Surface RT with the “type” keyboard

Further, in the one place where the design is spot on, Microsoft’s marketing and sales pitch is out of sync: Surface’s keyboard-as-cover is truly innovative, which makes the significant extra cost for this “option” a bit insulting. As questionable as Surface is, it is outright incomprehensible without it. I tried both the “touch” — which doesn’t have raised keys — and the “type” version which can be used to touch type. Only the “type” makes any sense, and Microsoft seems to be driving us to this patently superior model by charging only $10 more for it than the touch model (MSRP $120 vs $130). I didn’t use my touch keyboard enough for it to come apart at the seams, but there were early reports that it does.

Choosing the ‘just right’ go bag

Go Bag LogoBefore you can properly stock a go bag, you have to, well, have one to fill. For a while, I tried to mix it up — one go bag for the weekend (fewer things needed) and another for the week. Dumb. Trust me: You’ll always forget to decant. You’ll need some obscure dongle or cord you didn’t anticipate. So aim for the Go Bag Golden Rule: Have only one.

The bag itself is the most visible decision you’ll make, so you’ll want it to reflect your style, just keep practicality in mind. Thin and streamlined is sexy, but too small invites overstuffing. Nothing that looks good still looks good if it won’t close neatly. Too big is can become bulky and might lead to extraneous items. You want it to fill out just right.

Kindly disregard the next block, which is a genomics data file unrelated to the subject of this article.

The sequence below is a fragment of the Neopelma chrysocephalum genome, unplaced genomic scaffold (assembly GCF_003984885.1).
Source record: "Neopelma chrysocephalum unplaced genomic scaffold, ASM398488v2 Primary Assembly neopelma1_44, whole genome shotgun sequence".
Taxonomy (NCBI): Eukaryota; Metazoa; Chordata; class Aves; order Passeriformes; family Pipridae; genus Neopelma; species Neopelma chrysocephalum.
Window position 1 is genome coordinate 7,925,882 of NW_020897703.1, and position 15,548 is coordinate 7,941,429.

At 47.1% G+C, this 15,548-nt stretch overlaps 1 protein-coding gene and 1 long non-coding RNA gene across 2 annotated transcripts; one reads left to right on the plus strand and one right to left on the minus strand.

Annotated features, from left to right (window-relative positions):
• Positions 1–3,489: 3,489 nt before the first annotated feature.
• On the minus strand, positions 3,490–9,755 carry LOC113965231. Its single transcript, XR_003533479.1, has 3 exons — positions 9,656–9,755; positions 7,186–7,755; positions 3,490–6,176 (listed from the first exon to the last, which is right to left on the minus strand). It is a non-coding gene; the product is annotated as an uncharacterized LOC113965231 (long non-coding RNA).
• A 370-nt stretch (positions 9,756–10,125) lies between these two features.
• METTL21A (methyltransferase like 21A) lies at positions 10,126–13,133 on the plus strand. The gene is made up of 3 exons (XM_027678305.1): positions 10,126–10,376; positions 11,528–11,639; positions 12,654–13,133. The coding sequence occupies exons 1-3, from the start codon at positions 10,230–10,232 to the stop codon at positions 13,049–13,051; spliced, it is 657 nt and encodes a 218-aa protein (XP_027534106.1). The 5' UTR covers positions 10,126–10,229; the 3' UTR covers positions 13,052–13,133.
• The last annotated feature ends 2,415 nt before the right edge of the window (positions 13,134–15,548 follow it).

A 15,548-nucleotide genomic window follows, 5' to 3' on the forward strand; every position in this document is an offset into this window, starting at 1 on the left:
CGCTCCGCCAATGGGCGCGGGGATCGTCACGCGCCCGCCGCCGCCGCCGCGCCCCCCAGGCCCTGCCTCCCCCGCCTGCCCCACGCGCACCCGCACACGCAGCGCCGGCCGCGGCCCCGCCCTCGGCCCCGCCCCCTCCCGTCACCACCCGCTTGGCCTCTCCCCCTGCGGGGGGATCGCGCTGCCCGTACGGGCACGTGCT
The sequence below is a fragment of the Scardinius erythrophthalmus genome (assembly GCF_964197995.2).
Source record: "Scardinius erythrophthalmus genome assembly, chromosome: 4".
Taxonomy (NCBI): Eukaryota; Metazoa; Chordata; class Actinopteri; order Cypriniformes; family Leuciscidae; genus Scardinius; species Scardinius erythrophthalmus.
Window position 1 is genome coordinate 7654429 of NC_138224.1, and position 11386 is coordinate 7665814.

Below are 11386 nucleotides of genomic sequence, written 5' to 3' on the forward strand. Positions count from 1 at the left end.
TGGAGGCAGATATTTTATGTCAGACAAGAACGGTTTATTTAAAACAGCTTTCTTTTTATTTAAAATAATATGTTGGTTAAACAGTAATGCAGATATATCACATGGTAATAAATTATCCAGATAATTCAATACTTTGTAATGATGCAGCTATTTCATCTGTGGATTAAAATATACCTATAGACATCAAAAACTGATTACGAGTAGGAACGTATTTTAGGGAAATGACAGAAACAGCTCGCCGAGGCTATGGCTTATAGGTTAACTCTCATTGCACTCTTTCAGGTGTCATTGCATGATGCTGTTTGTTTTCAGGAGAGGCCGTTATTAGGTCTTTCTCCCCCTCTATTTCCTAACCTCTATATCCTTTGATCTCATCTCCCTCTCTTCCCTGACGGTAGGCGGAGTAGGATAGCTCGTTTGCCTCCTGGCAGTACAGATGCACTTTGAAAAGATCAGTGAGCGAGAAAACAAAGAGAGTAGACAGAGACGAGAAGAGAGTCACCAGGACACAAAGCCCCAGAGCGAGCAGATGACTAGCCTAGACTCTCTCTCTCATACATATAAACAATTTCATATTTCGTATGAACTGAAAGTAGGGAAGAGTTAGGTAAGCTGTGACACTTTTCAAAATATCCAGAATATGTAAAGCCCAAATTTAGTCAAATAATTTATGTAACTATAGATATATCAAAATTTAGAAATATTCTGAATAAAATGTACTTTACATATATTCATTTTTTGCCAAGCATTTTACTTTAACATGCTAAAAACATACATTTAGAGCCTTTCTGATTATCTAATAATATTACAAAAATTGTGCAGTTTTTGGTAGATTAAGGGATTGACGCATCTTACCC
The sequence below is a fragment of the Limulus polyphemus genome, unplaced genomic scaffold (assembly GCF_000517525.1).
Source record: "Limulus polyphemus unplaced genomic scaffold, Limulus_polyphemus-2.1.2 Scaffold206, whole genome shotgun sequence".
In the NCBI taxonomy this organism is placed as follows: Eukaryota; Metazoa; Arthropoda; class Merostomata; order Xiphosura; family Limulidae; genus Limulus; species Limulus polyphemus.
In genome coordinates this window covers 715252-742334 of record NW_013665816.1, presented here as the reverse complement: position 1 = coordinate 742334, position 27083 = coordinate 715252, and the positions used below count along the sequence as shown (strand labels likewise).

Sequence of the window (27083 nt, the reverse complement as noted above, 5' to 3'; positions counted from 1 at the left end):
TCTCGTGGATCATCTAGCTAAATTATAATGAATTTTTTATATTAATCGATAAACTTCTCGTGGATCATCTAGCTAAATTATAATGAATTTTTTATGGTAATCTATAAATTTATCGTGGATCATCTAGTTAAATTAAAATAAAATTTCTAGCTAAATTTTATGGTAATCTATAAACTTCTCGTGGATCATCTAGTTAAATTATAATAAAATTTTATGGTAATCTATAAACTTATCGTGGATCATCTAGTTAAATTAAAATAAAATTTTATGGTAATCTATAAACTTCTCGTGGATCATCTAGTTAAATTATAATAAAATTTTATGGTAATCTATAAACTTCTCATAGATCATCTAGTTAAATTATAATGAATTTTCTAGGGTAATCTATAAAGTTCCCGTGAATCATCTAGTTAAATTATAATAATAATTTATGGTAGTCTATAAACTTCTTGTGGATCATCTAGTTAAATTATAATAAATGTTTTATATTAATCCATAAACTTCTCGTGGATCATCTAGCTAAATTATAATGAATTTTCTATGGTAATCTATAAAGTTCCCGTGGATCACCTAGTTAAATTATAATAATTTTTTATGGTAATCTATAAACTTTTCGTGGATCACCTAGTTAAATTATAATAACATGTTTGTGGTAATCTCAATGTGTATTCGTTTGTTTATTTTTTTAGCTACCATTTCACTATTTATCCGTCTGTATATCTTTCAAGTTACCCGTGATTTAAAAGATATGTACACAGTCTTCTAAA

Don’t be afraid to pay for quality and invest in a bag that feels right and looks good on you. I paid nearly $200 for the messenger bag I use now, but have paid as little as $50 and everything in between. Above $200 you are likely paying for cachet rather than carry, but who am I to object?

Cache and carry: Why you need a go bag

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You’re supposed to have one when you’re awaiting your orders. When you’re having a baby. When you think you might need to outrun a zombie herd. Full of essentials, and a few goodies, a Go Bag is what you grab when you need to get gone, fast. The thing is, natural disasters and life-changing events aside, most of us already carry go bags, without calling them such, just to do our daily jobs and live our lives.

Whether we choose a sleek shoulder bag or bulky backpack, we stock our go bags with the technology tools (and yes, toys) to get our jobs done, stay online, and maybe watch a movie or listen to a book on the commute home. We make sure they have the right apps downloaded and enough juice to last the day. The right devices can handle our business in any environment, and in all the spaces in between them, whether it be the Metro North, the Subway, a passenger seat on I-95, or the JFK-SFO direct.

Properly stocked, a good go bag can help us realize our wireless dreams — letting us work, play and travel from nearly anywhere in the world, making us feel just a little bit in the future. But a bad, poorly thought out, or, heavens, slapdash go bag is less mobile office than modern-day albatross. What should be in a good go bag? That’s the question this new column was born to tackle.